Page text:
Arts / Museums

An Underrated Texas Art Gem — Rice University’s Moody Center Still Surprises With Arresting Exhibits, $30 Million Wonder Space

Always Free and Open to the Public, a Houston Staple Celebrates Five Years

BY // 03.27.22

Rice University’s Moody Center for the Arts is celebrating its five year anniversary this spring. Iconic installations defined the Moody Center’s inaugural years. Five years ago almost to the month, PaperCity first reported upon the $30-million think tank and installation space that we described as “a shining addition to Texas’ cultural landscape.”

That would be Rice University’s Moody Center for the Arts.

Moody Center Suzanne Deal Booth executive director Alison Weaver is the founding director of Rice’s innovative visual and performative think tank. Weaver also weighs in on the university’s public art program.
Moody Center Suzanne Deal Booth executive director Alison Weaver is the founding director of Rice’s innovative visual and performative think tank. Weaver also weighs in on the university’s public art program (Photo by Geoffrey Winningham)

Flash forward, and as a new decade advances, we consider some of the transformative exhibitions that the Moody staged — often paired with interdisciplinary, collaborative elements and happenings. Remarkably, thanks to the Moody, Rice has come full circle. The center has added vitality to the corner of the Rice campus that bears the de Menils’ footprint and back in the day, was the Art Barn, teaming with avant-garde activity.

Officially the Menil-founded Institute for the Arts, it captivated audiences by presenting shows like Andy Warhol’s “Raid the Icebox.” The metal-clad Art Barn was the forerunner to The Menil Collection.

The Moody, always free and open to the public and Rice’s student population, mirrors some of the Menil DNA, in the activist stance of its programming. Sited at the southern edge of the university, close to a leafy neighborhood bordering Rice Village (Stockton entrance, off University Boulevard), the Silver LEED-certified 50,000-square-foot structure was designed by Los Angeles-based architect Michael Maltzan (whose known for his elegant, sensitive projects that alleviate homelessness working with the Skid Row Housing Trust in Los Angeles.).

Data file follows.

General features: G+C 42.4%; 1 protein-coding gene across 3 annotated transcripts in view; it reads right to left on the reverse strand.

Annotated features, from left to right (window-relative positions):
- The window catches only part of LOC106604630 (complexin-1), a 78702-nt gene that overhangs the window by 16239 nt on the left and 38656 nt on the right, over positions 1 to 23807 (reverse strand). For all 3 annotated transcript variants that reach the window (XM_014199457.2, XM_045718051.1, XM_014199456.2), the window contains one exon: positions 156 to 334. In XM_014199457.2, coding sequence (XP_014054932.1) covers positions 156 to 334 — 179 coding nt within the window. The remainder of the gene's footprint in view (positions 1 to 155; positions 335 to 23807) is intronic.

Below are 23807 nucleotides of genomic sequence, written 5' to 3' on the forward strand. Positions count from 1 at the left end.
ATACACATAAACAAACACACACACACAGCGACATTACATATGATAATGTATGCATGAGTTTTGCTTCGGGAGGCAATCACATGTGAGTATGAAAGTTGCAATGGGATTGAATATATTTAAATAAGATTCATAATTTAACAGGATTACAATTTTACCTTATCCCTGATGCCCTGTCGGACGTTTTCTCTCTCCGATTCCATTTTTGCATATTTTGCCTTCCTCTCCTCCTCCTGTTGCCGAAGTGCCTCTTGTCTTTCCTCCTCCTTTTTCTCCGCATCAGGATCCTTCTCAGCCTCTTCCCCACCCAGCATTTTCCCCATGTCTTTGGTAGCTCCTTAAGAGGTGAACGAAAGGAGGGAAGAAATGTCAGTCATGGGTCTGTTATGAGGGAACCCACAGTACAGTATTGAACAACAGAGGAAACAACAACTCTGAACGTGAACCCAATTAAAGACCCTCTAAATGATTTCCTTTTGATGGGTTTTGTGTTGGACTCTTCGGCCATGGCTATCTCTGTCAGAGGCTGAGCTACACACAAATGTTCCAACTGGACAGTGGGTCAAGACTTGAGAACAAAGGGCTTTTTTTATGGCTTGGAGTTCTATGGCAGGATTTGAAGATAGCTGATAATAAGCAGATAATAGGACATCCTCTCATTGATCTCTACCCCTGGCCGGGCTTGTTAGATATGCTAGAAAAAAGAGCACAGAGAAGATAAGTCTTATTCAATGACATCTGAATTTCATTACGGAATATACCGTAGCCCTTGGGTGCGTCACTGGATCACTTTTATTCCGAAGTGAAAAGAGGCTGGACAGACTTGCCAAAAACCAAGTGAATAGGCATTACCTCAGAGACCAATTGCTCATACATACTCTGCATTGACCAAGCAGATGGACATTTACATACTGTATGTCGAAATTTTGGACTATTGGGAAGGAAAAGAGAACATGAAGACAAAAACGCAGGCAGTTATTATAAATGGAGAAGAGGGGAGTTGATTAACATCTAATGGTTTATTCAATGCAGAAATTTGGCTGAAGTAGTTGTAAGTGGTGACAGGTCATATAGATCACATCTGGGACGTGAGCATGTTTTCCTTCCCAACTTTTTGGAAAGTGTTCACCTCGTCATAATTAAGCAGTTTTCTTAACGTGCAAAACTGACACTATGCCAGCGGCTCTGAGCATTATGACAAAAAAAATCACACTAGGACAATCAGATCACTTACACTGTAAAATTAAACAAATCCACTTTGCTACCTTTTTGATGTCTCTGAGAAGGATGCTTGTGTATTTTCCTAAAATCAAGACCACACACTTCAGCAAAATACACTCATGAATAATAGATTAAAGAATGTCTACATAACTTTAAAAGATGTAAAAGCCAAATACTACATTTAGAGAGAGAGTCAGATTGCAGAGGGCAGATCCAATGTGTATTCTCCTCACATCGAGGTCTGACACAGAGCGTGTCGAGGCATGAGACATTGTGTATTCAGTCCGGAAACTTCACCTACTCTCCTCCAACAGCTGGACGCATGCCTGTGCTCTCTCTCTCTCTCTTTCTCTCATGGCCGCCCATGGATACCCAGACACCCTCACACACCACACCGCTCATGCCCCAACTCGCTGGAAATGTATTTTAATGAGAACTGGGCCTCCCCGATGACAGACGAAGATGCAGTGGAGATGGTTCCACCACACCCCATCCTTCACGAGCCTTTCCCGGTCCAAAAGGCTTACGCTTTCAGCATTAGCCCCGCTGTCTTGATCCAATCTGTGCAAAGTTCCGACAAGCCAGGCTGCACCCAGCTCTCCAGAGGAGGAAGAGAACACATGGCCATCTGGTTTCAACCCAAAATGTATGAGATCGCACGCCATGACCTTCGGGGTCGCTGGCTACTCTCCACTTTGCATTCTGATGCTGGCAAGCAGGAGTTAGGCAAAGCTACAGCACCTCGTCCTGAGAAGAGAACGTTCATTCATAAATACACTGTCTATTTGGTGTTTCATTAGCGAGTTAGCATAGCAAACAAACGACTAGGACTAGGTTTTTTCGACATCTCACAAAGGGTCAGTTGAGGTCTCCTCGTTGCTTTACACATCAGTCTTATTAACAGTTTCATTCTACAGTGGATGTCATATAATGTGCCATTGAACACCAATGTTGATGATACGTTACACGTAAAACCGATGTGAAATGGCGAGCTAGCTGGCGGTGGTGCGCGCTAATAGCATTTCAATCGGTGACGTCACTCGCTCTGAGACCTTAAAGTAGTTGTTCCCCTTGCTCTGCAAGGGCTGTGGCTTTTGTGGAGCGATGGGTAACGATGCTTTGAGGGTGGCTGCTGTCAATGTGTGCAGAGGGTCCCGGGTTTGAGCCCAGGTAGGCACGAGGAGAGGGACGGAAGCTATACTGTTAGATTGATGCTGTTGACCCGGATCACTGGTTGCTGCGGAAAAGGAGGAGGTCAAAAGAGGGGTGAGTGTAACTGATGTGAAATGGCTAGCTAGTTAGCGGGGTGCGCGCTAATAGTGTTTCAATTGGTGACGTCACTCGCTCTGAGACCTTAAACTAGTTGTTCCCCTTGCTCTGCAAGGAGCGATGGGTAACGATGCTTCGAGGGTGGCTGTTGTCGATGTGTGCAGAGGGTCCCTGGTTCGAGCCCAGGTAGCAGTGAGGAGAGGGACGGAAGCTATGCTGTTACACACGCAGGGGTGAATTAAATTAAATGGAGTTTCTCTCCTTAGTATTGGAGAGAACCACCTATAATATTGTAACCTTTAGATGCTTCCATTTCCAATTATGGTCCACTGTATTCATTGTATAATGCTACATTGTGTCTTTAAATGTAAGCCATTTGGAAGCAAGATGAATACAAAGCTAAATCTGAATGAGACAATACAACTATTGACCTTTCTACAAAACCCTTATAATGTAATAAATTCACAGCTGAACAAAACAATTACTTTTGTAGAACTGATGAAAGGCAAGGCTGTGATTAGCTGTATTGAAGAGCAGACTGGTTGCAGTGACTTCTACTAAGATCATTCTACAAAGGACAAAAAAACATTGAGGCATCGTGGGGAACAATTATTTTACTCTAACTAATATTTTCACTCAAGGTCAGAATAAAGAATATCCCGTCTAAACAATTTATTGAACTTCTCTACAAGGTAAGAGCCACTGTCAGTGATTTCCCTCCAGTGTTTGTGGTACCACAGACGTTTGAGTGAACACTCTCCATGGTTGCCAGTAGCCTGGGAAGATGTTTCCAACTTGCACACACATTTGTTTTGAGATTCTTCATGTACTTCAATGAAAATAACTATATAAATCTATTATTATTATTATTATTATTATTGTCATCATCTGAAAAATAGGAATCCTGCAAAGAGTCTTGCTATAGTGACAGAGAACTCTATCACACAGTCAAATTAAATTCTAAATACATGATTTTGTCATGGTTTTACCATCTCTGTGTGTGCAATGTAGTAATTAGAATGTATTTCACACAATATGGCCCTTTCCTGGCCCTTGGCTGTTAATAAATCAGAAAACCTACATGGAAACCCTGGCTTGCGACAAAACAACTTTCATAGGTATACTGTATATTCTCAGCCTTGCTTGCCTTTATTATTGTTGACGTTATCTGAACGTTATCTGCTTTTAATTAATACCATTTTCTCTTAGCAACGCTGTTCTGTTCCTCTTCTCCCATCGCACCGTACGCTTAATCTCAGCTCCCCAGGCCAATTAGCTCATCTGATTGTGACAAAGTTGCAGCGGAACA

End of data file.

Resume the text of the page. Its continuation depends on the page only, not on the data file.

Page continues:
The building appears to levitate. Its second-floor brick coursers nod to the architectural past of the university, hovering over the ground level’s floor-to-ceiling wall of glass. Three load-bearing stainless steel and glass lanterns evoke the abstracted oak trees that are the campus calling cards.

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Thomas Struth’s “Nature and Politics,” Spring 2017. (Photo by Nash Baker)
Thomas Struth’s “Nature and Politics,” Spring 2017. (Photo by Nash Baker)

It’s what happens inside that has made the Moody more than a work of architecture, but a place vital to Houston’s art ecosystem.

Two main gallery spaces along with an intimate gallery for viewing videos provide a mutable stage for presenting ambitious exhibitions — ones that vary between installation-oriented solos to group shows edged in prescience and provocation.

The curatorial honors have alternated among three brilliant women with art chops: Suzanne Deal Booth executive director Alison Weaver, curator Frauke Josenhans and associate curator Ylinka Barotto. Notwithstanding all of the above, the Moody, being on a university campus (yet easily accessible) is still not on every art acolyte’s radar.

But it deserves to be as you’ll see from all the notable art exhibitions it has put on.

Teamlab’s “Flowers and People Cannot be Controlled but Live Together – A Whole Year per Hour,” Spring 2017. (photo by Nash Baker)
Teamlab’s “Flowers and People Cannot be Controlled but Live Together – A Whole Year per Hour,” Spring 2017. (Photo by Nash Baker)

A Moody Top 10 — Unforgettable Exhibitions From The Center’s First 5 Years

“Thomas Struth: Nature & Politics,” Spring 2017

“Teamlab: Flowers & People, Cannot be Controlled but Live Together – A Whole Year per Hour,” Spring 2017

“Mickalene Thomas: Waiting on A Prime-Time Star,” Fall 2017

“Josiah McElheny’s Island Universe,” Spring 2018

“Radical Revisionists: Contemporary African Artists Confronting Past and Present,” Spring 2020

“States of Mind: Art and American Democracy,” Fall 2020

“Artists and the Rothko Chapel: 50 Years of Inspiration,” Spring 2021

“Moody Project Wall: Gerardo Rosales,” Fall 2021

“Kapwani Kiwanga: The Sand Recalls the Moon’s Shadow,” Fall 2021

Now on view: “Soundwaves: Experiment Stategies in Art + Music,” showing through May 14.

For more on the Moody Center for the Arts, Rice University’s exhibition schedule, programming and special performances, click here.

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